Basal Cell Carcinoma

What is basal cell carcinoma?

Basal cell carcinoma is the most common cancer in the United States.  It affects approximately two million people each year. In fact, basal cell carcinoma is the most common malignancy in the world. And the numbers continue to rise. One in five Americans will develop skin cancer during their lifetime.

Basal Cell CarcinomaThe skin is divided into three compartments:

  • Epidermis, made up of primarily of cells called keratinocytes. 
    • Keratinocytes can give rise to non-melanoma skin cancers
    • Epidermis also contains melanocytes, pigment-producing cells of the skin
  • Dermis, made up of collagen, elastin and other connective tissue elements
  • Subcutaneous fat tissue

Basal cell carcinoma (BCC) originates in keratinocytes in the lowest layer (basal layer) of the epidermis or hair follicles. Although basal cell carcinoma is rarely fatal, it can grow aggressively causing extensive local tissue damage and permanent disfigurement. Early diagnosis and proper treatment can prevent this. In extremely rare cases, basal cell carcinoma can spread or metastasize to other parts of the body.
Basal cell carcinoma starts out looking quite harmless, as a small pink bump or crusted area that tends to bleed and not heal.  Most BCCs occur on sun-exposed areas, like the head, neck and chest, but can develop anywhere on the skin surface, including the non-sun exposed sites like the genitals and perianal area.

Who gets basal cell carcinomas?

The likelihood of developing BCC increases when you have one or more of the following risk factors:

  • History of sunburns, especially before age 20
  • History of extensive sun exposure
  • Personal or family history of skin cancer
  • Age
    • Older people are more likely to develop BCC, most likely due to total amount of previous sun exposure.
  • Fair skin
  • Light-colored hair
  • Light-colored eyes
  • Weakened immune system
  • History of radiation therapy
  • Exposure to certain chemicals, like arsenic, creosote, pitch and coal tar
  • Rare genetic disorders, like nevoid basal cell carcinoma syndrome and xeroderma pigmentosum

What causes basal cell carcinoma?

Undoubtedly, ultraviolet light exposure is the major cause of basal cell carcinoma.  Both the sun and indoor tanning beds are sources of ultraviolet light.

Patients with a rare genetic disorders, xeroderma pigmentosum and nevoid basal cell carcinoma syndrome, are exquisitely sensitive to UV light and are much more likely to develop BCC than the general population.

Other causes include exposure to certain chemicals, radiation therapy and immunosuppression.

What does basal cell carcinoma look like?

The appearance of basal cell carcinoma can range from a pearly pink papule, to an ulcer with rolling borders, to a scaling flat patch to a hardened porcelain-white plaque on the skin.  Because it is sometimes difficult to differentiate BCC from other skin disorders, a thorough skin examination by a dermatologist is needed once a year, or more often if you have many risk factors for developing skin cancer.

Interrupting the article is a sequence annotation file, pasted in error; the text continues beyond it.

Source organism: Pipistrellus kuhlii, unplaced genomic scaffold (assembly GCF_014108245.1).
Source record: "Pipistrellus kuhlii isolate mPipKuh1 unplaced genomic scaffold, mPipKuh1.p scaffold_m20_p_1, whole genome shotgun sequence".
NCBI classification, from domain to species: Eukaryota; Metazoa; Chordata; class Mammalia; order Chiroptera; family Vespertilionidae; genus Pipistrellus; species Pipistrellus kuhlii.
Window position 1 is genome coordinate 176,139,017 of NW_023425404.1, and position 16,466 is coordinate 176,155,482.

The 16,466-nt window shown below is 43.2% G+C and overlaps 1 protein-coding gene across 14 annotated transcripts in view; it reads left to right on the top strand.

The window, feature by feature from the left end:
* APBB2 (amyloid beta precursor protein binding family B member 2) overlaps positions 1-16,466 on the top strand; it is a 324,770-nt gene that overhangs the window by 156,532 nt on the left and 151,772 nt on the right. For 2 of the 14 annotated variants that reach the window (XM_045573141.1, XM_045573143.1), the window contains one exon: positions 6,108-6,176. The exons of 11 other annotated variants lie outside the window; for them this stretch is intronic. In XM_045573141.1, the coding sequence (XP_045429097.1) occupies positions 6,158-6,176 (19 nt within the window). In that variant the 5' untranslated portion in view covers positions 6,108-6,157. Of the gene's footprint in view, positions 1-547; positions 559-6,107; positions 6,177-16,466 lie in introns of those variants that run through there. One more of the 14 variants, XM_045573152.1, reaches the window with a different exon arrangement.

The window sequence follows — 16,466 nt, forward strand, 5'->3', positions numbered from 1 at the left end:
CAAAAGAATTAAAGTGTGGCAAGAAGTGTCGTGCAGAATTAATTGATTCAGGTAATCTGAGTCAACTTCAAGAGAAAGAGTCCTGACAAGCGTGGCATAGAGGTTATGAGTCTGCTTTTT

Basal Cell Carcinoma Basal Cell Carcinoma  Basal Cell Carcinoma Basal Cell Carcinoma    

How is basal cell carcinoma diagnosed?

A biopsy is required for the diagnosis of skin cancer.  A biopsy is performed by numbing the area of the skin suspected of being cancerous with a local anesthetic injection and removing the lesion or a portion of it.  The pathologist examines the tissue specimen to determine if there is skin cancer.

Treatments for basal cell carcinoma

Treatment for BCC depends on the type, size and location of the tumor.

Treatment methods used for BCC:

  • Surgical excision
  • Electrodessication and curettage
  • Mohs micrographic surgery
  • Imiquimod topical cream
  • Photodynamic therapy
  • Cryosurgery
  • Radiation therapy

Prevention of basal cell carcinoma

  • Avoid sun exposure between the hours of 10 am and 4 pm
  • Use a broad-spectrum sunscreen with excellent UVB and UVA coverage.
  • Apply the sunscreen at least 20 minutes before going outside
  • Reapply sunscreen every two hours or more often if swimming or sweating
  • Wear sun-protective clothing, a wide-brimmed hat and sunglasses

Summit Medical Group is proud to provide medical, surgical and cosmetic dermatology services to women and men in the Tri-State Area, New York and New Jersey, including the following counties and cities: Essex County, Morris County, Bergen County, Union County, Passaic County, Somerset County and Sussex County, NJ - Livingston, Millburn, Short Hills, West Orange, Berkley Heights, Caldwell, Cedar Grove, Cedar Knolls, Chatham, East Hanover, Englewood Cliffs, Essex Fells, Fair Lawn, Florham Park, Fort Lee, Glen Ridge, Jersey City, Kinnelon, Madison, Maplewood, Mendham, Montclair, Montvale, Morristown, New Providence, North Caldwell, Parsippany, Randolph, Roseland, South Orange, Springfield, Summit, Union, Verona, West Caldwell, Whippany and Westfield, NJ.

Basal Cell Carcinoma
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